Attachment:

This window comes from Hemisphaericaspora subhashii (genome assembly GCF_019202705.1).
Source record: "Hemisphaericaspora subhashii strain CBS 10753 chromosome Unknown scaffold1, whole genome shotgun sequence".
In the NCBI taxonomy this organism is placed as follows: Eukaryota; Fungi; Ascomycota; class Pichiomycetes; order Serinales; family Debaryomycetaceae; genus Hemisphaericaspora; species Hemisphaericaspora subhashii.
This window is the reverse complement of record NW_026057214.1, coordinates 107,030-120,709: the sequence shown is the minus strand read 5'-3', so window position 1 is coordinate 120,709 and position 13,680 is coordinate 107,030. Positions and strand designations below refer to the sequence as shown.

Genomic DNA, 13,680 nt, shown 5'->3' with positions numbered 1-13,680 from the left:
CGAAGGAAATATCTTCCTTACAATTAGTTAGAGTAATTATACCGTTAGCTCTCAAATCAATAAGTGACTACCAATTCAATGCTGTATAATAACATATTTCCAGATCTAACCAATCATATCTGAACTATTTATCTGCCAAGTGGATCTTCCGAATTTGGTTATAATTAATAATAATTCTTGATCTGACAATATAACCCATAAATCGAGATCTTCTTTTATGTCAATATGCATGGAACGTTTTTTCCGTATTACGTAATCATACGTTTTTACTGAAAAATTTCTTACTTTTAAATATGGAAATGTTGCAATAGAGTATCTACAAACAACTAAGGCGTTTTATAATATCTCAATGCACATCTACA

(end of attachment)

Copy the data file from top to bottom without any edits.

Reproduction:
This window comes from Hemisphaericaspora subhashii (genome assembly GCF_019202705.1).
Source record: "Hemisphaericaspora subhashii strain CBS 10753 chromosome Unknown scaffold1, whole genome shotgun sequence".
In the NCBI taxonomy this organism is placed as follows: Eukaryota; Fungi; Ascomycota; class Pichiomycetes; order Serinales; family Debaryomycetaceae; genus Hemisphaericaspora; species Hemisphaericaspora subhashii.
This window is the reverse complement of record NW_026057214.1, coordinates 107,030-120,709: the sequence shown is the minus strand read 5'-3', so window position 1 is coordinate 120,709 and position 13,680 is coordinate 107,030. Positions and strand designations below refer to the sequence as shown.

Genomic DNA, 13,680 nt, shown 5'->3' with positions numbered 1-13,680 from the left:
CGAAGGAAATATCTTCCTTACAATTAGTTAGAGTAATTATACCGTTAGCTCTCAAATCAATAAGTGACTACCAATTCAATGCTGTATAATAACATATTTCCAGATCTAACCAATCATATCTGAACTATTTATCTGCCAAGTGGATCTTCCGAATTTGGTTATAATTAATAATAATTCTTGATCTGACAATATAACCCATAAATCGAGATCTTCTTTTATGTCAATATGCATGGAACGTTTTTTCCGTATTACGTAATCATACGTTTTTACTGAAAAATTTCTTACTTTTAAATATGGAAATGTTGCAATAGAGTATCTACAAACAACTAAGGCGTTTTATAATATCTCAATGCACATCTACA